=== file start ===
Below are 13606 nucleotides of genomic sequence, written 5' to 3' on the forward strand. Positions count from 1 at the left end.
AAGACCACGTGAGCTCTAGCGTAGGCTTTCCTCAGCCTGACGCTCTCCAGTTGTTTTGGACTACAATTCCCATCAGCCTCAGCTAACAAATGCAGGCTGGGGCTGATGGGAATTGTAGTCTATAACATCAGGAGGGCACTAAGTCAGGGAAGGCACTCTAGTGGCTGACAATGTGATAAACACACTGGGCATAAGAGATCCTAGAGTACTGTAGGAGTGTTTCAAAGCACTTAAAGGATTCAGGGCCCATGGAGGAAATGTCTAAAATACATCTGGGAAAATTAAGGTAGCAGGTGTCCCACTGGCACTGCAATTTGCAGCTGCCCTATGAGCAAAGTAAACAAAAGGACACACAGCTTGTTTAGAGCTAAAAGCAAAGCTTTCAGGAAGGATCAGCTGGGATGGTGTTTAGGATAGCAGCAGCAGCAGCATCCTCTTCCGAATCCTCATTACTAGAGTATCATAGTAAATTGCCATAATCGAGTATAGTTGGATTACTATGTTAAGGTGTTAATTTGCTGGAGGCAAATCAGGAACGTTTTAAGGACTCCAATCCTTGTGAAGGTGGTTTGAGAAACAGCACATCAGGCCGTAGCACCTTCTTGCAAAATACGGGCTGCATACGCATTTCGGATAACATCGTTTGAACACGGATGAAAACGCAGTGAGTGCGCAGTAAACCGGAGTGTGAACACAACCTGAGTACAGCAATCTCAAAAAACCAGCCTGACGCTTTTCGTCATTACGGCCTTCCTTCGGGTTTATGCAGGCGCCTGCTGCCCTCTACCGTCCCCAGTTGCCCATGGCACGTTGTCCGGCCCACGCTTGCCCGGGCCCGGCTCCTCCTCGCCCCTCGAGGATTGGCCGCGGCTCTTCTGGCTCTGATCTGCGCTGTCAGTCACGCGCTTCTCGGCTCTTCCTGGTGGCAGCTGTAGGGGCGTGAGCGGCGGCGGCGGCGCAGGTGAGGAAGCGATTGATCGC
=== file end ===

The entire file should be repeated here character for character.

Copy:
Below are 13606 nucleotides of genomic sequence, written 5' to 3' on the forward strand. Positions count from 1 at the left end.
AAGACCACGTGAGCTCTAGCGTAGGCTTTCCTCAGCCTGACGCTCTCCAGTTGTTTTGGACTACAATTCCCATCAGCCTCAGCTAACAAATGCAGGCTGGGGCTGATGGGAATTGTAGTCTATAACATCAGGAGGGCACTAAGTCAGGGAAGGCACTCTAGTGGCTGACAATGTGATAAACACACTGGGCATAAGAGATCCTAGAGTACTGTAGGAGTGTTTCAAAGCACTTAAAGGATTCAGGGCCCATGGAGGAAATGTCTAAAATACATCTGGGAAAATTAAGGTAGCAGGTGTCCCACTGGCACTGCAATTTGCAGCTGCCCTATGAGCAAAGTAAACAAAAGGACACACAGCTTGTTTAGAGCTAAAAGCAAAGCTTTCAGGAAGGATCAGCTGGGATGGTGTTTAGGATAGCAGCAGCAGCAGCATCCTCTTCCGAATCCTCATTACTAGAGTATCATAGTAAATTGCCATAATCGAGTATAGTTGGATTACTATGTTAAGGTGTTAATTTGCTGGAGGCAAATCAGGAACGTTTTAAGGACTCCAATCCTTGTGAAGGTGGTTTGAGAAACAGCACATCAGGCCGTAGCACCTTCTTGCAAAATACGGGCTGCATACGCATTTCGGATAACATCGTTTGAACACGGATGAAAACGCAGTGAGTGCGCAGTAAACCGGAGTGTGAACACAACCTGAGTACAGCAATCTCAAAAAACCAGCCTGACGCTTTTCGTCATTACGGCCTTCCTTCGGGTTTATGCAGGCGCCTGCTGCCCTCTACCGTCCCCAGTTGCCCATGGCACGTTGTCCGGCCCACGCTTGCCCGGGCCCGGCTCCTCCTCGCCCCTCGAGGATTGGCCGCGGCTCTTCTGGCTCTGATCTGCGCTGTCAGTCACGCGCTTCTCGGCTCTTCCTGGTGGCAGCTGTAGGGGCGTGAGCGGCGGCGGCGGCGCAGGTGAGGAAGCGATTGATCGC